January 6, 1961
MARIE POSUSTA, APPELLANT,
UNITED STATES OF AMERICA, APPELLEE.
Before CLARK, FRIENDLY and HAND, Circuit Judges.
HAND, Circuit Judge.
This is an appeal from an order of the District Court for the Southern District of New York denying a petition of Marie Posusta to be naturalized. The petitioner is a Czechoslovakian by birth and was admitted into the United States for permanent residence in 1952. She married Posusta in this country on January 24, 1959, and filed her petition on April 20 of that year. The question is whether she had proved that she was a person of "good moral character" from April 20, 1954 to April 20, 1959. The facts are as follows.
She had become Posusta's paramour in Czechoslovakia some time in 1936 when she was about nineteen, and she bore him one child in August, 1940, and another in January, 1947. Posusta had himself married a woman, named Krausova, on December 30, 1939, by whom he had previously had a child. It is to be assumed that the petitioner's relations with Posusta remained the same from 1937 or 1938, until he took his wife and her child with him to France in 1948. The petitioner followed them with her two children, and later took them to this country in 1952. After a visit back to France in January, 1953, she returned to the United States in July, 1954, Posusta having preceded her in May of that year. His marriage with Krausova ended in a divorce in March, 1954, so that there was not, and indeed could not have been, any adultery between them after April 20, 1954 - five years before the petition was filed. On October 27, 1954, he and the petitioner took out a marriage license, and, although they did not marry until January 24, 1959, they continued their former relation with occasional interruptions.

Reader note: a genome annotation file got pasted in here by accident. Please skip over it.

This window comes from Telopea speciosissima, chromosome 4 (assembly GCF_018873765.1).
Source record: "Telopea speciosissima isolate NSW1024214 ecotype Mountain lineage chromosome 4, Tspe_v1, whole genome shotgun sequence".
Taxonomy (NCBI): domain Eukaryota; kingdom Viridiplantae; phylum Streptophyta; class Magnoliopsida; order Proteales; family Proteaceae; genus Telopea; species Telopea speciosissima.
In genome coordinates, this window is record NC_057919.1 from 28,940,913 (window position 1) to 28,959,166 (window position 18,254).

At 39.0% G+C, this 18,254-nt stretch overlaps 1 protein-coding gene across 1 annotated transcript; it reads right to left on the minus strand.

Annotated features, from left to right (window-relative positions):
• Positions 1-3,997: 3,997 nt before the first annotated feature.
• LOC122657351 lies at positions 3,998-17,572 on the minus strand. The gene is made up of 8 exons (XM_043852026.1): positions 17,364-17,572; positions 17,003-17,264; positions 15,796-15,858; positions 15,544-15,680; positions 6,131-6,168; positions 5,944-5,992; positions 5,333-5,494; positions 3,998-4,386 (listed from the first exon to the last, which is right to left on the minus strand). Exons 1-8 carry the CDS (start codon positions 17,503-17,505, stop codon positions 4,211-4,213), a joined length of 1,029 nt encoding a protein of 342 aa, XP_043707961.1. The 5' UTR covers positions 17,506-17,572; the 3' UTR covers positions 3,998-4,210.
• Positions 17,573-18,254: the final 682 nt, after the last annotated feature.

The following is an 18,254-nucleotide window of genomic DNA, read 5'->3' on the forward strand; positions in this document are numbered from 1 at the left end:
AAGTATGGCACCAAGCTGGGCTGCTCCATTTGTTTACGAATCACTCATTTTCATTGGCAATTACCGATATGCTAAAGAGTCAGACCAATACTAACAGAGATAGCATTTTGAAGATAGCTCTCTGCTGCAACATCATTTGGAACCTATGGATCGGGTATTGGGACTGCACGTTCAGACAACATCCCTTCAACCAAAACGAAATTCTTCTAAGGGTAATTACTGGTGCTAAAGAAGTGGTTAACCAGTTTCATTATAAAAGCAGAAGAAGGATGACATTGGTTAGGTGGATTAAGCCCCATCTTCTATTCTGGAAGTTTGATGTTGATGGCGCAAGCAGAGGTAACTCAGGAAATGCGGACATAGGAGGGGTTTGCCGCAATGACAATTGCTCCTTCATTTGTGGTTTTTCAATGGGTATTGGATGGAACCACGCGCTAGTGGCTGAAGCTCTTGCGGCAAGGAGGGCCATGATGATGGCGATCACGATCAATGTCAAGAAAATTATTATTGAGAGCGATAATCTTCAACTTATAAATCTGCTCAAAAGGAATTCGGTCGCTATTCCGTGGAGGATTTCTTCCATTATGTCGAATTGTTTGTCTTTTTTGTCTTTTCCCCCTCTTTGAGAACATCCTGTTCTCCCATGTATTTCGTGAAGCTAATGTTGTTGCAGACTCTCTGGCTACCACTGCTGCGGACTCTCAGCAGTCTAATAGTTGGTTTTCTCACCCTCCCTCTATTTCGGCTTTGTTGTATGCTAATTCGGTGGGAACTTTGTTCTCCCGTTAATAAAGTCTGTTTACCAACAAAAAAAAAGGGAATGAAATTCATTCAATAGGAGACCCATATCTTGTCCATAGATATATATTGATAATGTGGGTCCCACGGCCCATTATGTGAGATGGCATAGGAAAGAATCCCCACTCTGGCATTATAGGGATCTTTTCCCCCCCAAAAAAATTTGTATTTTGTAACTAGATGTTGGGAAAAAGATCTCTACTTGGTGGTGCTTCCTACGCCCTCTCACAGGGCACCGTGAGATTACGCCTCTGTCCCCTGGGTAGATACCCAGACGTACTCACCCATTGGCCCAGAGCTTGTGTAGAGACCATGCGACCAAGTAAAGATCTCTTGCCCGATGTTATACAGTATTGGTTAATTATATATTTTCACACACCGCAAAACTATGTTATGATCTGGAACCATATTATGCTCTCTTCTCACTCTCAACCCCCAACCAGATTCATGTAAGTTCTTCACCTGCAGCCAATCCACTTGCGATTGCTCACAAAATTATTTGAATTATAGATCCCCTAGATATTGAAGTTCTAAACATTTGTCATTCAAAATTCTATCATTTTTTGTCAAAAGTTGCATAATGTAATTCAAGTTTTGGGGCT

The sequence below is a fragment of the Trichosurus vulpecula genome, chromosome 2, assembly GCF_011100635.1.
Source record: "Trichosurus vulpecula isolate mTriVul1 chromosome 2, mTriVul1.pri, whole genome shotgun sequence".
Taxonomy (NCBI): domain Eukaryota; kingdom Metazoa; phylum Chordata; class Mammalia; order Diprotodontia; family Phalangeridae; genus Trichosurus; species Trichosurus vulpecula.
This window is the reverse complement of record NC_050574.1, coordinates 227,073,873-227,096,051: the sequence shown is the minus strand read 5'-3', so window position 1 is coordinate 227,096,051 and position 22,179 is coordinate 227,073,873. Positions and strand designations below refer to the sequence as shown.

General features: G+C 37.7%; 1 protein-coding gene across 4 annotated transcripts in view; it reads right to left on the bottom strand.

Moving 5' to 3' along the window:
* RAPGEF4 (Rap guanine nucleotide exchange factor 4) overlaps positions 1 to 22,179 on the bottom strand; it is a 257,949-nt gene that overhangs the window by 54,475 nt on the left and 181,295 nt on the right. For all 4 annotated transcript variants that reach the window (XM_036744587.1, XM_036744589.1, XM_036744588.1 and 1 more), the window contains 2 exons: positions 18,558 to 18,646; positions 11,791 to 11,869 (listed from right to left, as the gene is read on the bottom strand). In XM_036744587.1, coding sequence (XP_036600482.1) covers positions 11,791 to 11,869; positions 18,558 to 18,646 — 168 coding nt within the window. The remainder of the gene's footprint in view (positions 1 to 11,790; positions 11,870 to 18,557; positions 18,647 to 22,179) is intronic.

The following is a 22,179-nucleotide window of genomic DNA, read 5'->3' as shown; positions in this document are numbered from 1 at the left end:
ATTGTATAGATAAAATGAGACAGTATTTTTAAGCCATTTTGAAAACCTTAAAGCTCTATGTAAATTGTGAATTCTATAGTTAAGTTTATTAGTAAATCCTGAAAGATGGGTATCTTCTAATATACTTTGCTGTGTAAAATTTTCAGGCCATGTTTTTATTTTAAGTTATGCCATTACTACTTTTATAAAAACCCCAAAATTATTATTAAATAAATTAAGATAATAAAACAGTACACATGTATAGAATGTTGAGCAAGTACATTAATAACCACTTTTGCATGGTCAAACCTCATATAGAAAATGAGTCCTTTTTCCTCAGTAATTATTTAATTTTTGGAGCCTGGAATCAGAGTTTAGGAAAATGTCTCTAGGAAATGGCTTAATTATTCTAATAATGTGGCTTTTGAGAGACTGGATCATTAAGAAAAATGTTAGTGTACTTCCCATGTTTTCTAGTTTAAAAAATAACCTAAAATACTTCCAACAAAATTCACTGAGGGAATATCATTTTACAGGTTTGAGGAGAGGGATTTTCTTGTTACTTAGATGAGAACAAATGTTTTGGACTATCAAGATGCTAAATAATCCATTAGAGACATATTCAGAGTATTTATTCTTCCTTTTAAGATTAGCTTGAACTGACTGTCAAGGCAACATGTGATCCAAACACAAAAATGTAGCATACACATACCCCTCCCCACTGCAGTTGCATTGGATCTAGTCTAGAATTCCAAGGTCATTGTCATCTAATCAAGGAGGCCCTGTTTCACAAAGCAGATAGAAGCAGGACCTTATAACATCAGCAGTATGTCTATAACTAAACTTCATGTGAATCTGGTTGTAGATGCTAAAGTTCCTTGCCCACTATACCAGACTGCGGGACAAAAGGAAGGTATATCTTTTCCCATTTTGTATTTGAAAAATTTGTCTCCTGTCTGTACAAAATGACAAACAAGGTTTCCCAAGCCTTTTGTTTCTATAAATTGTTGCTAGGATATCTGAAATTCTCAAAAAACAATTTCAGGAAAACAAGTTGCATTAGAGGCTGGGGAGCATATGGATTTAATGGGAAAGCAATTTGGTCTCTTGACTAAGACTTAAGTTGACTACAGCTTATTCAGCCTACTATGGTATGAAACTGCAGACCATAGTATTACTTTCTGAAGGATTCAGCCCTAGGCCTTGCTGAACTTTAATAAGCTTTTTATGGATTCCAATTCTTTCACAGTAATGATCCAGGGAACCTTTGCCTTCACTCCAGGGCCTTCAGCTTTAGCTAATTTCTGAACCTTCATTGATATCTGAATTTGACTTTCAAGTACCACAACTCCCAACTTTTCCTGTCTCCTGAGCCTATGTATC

Their explanation for the delay in marrying after Posusta had been divorced, was that he "wanted to take charge of" the education of Krausova's son which he thought he "could do better than" Krausova, and that, if he married again, "she would not give me the child at all." This child was apparently still a minor which to some extent confirms the avowed reason for their failure to marry for more than five years after they had the license. Moreover, the judge appears to have accepted this explanation of the delay. Upon this record the Naturalization Examiner recommended that the petition be granted, but the Regional Commissioner found otherwise, and Judge Levet agreed with him, and dismissed the petition on the ground that the petitioner had not proved that she was a person of "good moral character" for five years before she filed her petition.
Section 1101 of Title 8 of the U.S.C.A. states eight specific conditions which an alien must satisfy in order to be naturalized, and then concludes that, although he may not be within any of the prohibited classes, he may nevertheless be denied naturalization if he "is or was not of good moral character." Much has been written as to the scope of that phrase, and as was inevitable, there has been disagreement as to its meaning. However, it is settled that the test is not the personal moral principles of the individual judge or court before whom the applicant may come; the decision is to be based upon what he or it believes to be the ethical standards current at the time. United States ex rel. Iorio v. Day, 2 Cir., 34 F.2d 920, 921; Repouille v. United States, 2 Cir., 165 F.2d 152, 153; United States v. Francioso, 2 Cir., 164 F.2d 163; Schmidt v. United States, 2 Cir., 177 F.2d 450, 451, 452; Johnson v. United States, 2 Cir., 186 F.2d 588, 590, 22 A.L.R.2d 240.